In his first call with Russian President Vladimir Putin as counterparts last week, Biden raised concerns about the detention of Russian opposition leader Alexei Navalny and the crackdown on supporters backing his arrest. The mass arrests have only accelerated in the days since the two leaders spoke as protests have continued across the country.
“For Putin, he looks at the Capitol riot and sees it as more evidence of his worldview, a continuation of the degradation of liberalism in the world,” said Michael McFaul, who served as U.S. ambassador to Russia in the Obama administration. “The Biden election doesn’t mean much to him about his theory about liberal democracy. Whereas Putin’s opponents are very encouraged by the election of President Biden because it shows that American democratic institutions were resilient.”
To that end, Navalny’s supporters wrote to Biden over the weekend urging him to take meaningful action with sanctions against members of Putin’s inner circle to demonstrate that he’s serious about reclaiming the U.S. role as a champion of democracy.
“Their argument is, If you just sanction a bunch of no-name, low-level colonels ... that’s exactly who Putin is expecting,” McFaul said. “They want the Biden administration to sanction the economic actors in the Putin regime, and they’ve made it easy for the Biden administration in they’ve named them all in their seven-page letter.”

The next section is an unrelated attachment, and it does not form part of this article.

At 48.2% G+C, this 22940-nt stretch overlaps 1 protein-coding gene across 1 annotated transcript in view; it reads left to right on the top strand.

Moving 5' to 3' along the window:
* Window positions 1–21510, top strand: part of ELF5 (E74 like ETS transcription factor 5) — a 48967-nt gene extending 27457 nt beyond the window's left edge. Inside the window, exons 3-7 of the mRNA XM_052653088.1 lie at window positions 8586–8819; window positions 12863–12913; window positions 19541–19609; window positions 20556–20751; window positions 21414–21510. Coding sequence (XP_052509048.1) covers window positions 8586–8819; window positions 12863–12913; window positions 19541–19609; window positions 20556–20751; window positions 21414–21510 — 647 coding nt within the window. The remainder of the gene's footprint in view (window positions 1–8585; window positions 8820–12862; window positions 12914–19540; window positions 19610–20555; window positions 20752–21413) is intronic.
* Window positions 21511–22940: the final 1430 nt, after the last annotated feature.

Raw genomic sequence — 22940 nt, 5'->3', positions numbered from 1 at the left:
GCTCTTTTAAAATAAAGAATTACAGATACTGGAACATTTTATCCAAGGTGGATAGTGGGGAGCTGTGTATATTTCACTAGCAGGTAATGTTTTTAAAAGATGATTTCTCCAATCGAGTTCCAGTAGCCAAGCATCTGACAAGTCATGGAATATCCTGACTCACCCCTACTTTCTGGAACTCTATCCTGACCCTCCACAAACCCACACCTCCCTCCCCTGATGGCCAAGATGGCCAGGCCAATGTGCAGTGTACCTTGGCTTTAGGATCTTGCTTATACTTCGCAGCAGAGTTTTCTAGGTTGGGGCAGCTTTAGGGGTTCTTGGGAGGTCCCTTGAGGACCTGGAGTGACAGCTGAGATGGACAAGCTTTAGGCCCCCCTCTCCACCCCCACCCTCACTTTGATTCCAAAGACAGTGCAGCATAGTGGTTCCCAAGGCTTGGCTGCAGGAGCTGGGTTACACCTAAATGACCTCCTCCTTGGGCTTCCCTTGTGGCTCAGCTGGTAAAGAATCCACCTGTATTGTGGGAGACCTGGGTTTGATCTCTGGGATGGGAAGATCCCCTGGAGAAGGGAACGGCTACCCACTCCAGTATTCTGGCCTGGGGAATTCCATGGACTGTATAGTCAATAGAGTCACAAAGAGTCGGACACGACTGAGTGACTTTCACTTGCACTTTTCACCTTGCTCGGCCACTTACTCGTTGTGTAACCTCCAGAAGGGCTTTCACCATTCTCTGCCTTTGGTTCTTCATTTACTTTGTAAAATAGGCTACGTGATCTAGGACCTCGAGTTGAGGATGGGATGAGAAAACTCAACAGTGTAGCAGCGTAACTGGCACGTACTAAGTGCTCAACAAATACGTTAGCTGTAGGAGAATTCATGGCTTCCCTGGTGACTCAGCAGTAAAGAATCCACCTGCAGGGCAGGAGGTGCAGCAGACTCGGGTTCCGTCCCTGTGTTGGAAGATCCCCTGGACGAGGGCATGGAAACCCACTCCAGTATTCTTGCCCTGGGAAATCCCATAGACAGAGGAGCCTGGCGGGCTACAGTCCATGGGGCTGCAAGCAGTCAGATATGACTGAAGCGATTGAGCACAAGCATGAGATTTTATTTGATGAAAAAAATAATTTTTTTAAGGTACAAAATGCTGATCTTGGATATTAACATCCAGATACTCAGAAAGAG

But Moscow chided the criticism of the Navalny verdict, with Russia’s deputy U.N. ambassador Dmitry Polyansky tweeting, “A Russian citizen sentenced by Russian court in accordance with Russian laws. Who gave US the right to judge if it was wrongful or not? Wouldn’t you mind your own business, gentlemen? Recent events show that there are a lot of things for you to mend!”
Rep. Adam Schiff, a California Democrat and chair of the House Intelligence Committee, drew a line from Trump to the coup in Myanmar. Trump had made baseless accusations of widespread voter fraud that were rejected by multiple courts as well as Trump’s own Justice Department.
An announcement read on Myanmar’s military-owned Myawaddy TV explained that the seizure was necessary because the government had not acted on the military’s unsubstantiated claims of fraud in the Southeast Asian nation’s recent elections. The military claimed the takeover was legal under the constitution
“When America speaks and acts, the world watches, and when our leaders propagate conspiracy theories and subvert democracy here at home, it sets a dangerous example for the rest of the world,” Schiff said.
Adversaries such as China, Iran and Venezuela pointed to the Capitol riot as evidence of the fragility of U.S. democracy. Even some allies said the scene was unsettling and has caused them to reconsider the United States’ position as the self-proclaimed beacon of democracy.
“After something like this, I believe it would be very difficult for the world to see the United States as a symbol of democracy,” Ukrainian President Volodymyr Zelinskiy said in an interview with “Axios on HBO.”
Associated Press writer Darlene Superville contributed to this report.